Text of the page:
Tayside and Central Scotland

Family promise to rebuild Historic Scone Palace archway

16th century arch debris. Pic by James Cook
Image caption The arch was destroyed after the van being driven by a contractor crashed into it

The family which owns Scone Palace has pledged to rebuild an ancient archway which was demolished when a van crashed into it.

William Murray, the master of Stormont and son of the 8th Earl of Mansfield, said experts would assess the damage.

The 16th century arch marked the approach to an Augustinian abbey which once stood in palace grounds.

Mr Murray said he was hopeful that modern technology would mean the iconic stonework could be saved.

He added: "Things have already swung into motion. Historic Scotland and our own architects and engineers will have a good look at it."

The immediate response would be a "gentle clear up operation" he said and then a "proper survey before gradually piecing it back together".

Visitors entering Scone, the ancient crowning place of Scottish kings and original home of the Stone of Destiny, would have passed under the archway for hundreds of years.

But on Monday afternoon, just before 1300 BST, a large van smashed through the stone.

'Quite hopeful'

Mr Murray is a direct descendant of David Murray of Gospetrie, the 1st viscount Stormont, who oversaw construction of the arch around 1590.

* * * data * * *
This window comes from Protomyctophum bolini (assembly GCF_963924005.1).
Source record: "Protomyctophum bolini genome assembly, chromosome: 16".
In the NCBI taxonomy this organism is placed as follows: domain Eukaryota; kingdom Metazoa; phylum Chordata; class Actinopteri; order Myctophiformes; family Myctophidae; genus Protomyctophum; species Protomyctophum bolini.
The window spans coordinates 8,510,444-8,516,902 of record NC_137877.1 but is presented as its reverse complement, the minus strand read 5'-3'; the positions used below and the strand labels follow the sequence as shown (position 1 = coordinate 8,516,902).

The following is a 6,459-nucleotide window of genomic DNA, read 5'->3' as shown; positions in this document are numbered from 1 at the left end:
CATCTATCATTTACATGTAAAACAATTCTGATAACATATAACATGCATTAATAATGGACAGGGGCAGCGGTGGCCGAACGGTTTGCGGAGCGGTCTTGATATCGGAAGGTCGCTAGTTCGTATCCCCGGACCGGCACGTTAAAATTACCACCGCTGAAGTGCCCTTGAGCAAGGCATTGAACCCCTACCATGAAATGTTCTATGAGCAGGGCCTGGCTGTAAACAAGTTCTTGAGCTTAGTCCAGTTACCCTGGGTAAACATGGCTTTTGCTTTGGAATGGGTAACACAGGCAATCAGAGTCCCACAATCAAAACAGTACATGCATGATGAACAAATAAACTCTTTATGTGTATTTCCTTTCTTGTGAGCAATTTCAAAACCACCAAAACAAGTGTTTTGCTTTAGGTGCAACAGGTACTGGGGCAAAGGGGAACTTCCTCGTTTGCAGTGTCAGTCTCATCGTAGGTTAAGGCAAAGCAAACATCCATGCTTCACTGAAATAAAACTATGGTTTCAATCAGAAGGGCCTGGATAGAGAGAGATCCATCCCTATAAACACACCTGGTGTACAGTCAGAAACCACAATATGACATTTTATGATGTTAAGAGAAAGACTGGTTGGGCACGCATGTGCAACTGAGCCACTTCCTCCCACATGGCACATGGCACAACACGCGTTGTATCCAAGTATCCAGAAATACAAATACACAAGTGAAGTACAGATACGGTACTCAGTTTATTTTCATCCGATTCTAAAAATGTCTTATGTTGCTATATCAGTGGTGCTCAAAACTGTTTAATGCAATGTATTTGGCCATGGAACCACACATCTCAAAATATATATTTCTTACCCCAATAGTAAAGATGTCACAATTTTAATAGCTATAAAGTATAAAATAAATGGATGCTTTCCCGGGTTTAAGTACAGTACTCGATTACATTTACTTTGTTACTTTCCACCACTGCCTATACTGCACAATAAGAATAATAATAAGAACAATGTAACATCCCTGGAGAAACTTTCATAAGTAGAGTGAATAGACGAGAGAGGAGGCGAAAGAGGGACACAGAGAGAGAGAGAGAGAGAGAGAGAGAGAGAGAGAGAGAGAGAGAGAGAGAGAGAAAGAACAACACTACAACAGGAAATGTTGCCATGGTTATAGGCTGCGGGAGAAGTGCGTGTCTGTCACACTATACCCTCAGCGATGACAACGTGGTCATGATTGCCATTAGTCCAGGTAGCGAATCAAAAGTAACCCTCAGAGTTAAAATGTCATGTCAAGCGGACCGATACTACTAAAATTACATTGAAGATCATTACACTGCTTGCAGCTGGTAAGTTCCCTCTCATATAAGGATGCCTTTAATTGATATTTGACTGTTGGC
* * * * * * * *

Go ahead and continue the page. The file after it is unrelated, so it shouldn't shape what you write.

Mr Murray said: "At first we didn't understand the extent of the damage.

"There was a van sitting there about 10 metres through the gate covered in dust. I walked around the side. It was very odd, suddenly seeing two towers with no arch.

"We were shocked and disappointed."

Two crests which were inset into the arch both came crashing down.

Image caption The arch as it looked before the van drove into it

The van is understood to have been driven by contractors picking up a marquee which had been used for the weekend's Perth Hunt Ball.

A photograph of the scene shows the ground strewn with large chunks of stone and the vehicle slumped on its axle.

No-one was injured but estate managers said they were devastated.

The route under the arch is supposed to be a no-go area but it is believed to be used illicitly as a shortcut into the grounds.

Public access to the palace and its grounds remains unaffected by the incident.

Mr Murray is a direct descendant of David Murray of Gospertie, the 1st viscount Stormont, who oversaw construction of the arch around 1590.

He said he was hopeful that funding would be available "from somewhere" to help with the reconstruction adding "we are actually quite hopeful with modern technology".

Scone Palace managers are also understood to be examining the insurance options and have not ruled out legal action.

More on this story

Related Internet links

The BBC is not responsible for the content of external Internet sites